December 10, 2017
The wheels of justice can grind exceedingly slow in places like Argentina, even when terrorism, mass murder and cover-ups at the highest level of government are involved.
But there’s a major development in the still-officially unsolved bombing of a 1994 Buenos Aires Jewish center in which 85 people were killed: A federal judge last week indicted ex-President Cristina Fernández de Kirchner for treason and asked Argentina’s Senate to lift her immunity from arrest and detention.
He based the charges on the investigation of Alberto Nisman, the crusading prosecutor found shot to death in 2015 just hours before he was to testify at a closed-door hearing and unveil a criminal case against Kirchner and her allies.
Nisman was to name a Lebanese Hezbollah operative acting with top-level Iranian support and direction as the main bomber.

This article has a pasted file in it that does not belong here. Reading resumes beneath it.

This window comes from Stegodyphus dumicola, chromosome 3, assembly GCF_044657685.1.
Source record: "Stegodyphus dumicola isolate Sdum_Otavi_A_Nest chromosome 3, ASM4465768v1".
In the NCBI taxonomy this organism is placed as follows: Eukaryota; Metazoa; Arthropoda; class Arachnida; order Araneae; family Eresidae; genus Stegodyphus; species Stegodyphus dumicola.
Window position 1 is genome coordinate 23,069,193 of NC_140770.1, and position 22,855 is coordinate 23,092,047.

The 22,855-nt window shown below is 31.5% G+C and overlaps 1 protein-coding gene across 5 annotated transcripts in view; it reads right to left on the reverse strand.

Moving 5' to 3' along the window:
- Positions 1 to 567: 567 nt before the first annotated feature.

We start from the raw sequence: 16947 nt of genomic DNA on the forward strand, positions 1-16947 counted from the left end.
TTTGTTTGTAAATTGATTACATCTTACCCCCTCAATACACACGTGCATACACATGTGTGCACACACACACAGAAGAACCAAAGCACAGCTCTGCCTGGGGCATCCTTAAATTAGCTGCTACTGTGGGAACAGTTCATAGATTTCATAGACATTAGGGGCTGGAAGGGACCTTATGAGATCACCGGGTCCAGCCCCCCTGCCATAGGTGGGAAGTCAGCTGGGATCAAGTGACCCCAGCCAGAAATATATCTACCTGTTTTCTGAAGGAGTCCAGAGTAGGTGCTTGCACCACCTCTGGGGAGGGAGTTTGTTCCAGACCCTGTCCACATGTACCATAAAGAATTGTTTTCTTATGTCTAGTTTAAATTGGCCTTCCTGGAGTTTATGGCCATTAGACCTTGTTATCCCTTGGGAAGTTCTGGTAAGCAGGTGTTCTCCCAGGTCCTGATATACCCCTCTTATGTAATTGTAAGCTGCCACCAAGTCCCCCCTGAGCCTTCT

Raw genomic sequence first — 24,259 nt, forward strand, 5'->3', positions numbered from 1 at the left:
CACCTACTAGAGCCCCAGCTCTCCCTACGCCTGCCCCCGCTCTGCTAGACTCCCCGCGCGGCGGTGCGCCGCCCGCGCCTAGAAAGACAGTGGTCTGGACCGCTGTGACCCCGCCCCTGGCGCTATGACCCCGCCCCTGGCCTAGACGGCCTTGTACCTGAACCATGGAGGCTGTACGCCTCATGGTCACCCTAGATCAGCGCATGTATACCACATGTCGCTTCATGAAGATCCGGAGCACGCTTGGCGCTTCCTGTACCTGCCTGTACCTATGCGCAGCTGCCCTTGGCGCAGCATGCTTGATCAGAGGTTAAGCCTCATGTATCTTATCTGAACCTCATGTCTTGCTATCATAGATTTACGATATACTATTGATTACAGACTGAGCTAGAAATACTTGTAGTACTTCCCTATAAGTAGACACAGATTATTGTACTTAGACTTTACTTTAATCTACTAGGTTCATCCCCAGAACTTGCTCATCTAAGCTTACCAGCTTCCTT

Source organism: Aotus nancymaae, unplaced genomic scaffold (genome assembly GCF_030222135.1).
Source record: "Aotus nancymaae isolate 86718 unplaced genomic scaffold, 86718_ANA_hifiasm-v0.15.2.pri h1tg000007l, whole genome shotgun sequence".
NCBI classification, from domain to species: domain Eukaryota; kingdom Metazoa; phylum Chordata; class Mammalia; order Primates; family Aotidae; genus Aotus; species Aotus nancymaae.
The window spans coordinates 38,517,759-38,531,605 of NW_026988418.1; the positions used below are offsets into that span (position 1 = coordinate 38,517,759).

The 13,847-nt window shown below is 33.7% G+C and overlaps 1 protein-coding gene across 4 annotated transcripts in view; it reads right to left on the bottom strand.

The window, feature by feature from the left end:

And he was set to charge Kirchner and then-Foreign Minister Héctor Timerman with whitewashing Iran’s involvement in the attack in return for a lucrative secret trade deal involving Argentinian grain in return for Iranian oil.
Investigators appointed by Kirchner officially labeled Nisman’s death a suicide, but a new forensic investigation in September declared that he’d been murdered.
The Senate now has eight months to decide whether to lift Kirchner’s immunity — and the sad fact is that it probably won’t.
That’s because President Mauricio Macri, who supports the investigation, does not command a majority in the Senate. And some officials fear arresting Kirchner will only make her a left-wing martyr.
But the saddest fact of all is that, after nearly a quarter-century, no one has yet been successfully prosecuted for a deadly act of terror — or for the murder of a prosecutor who tried to bring those killers to justice.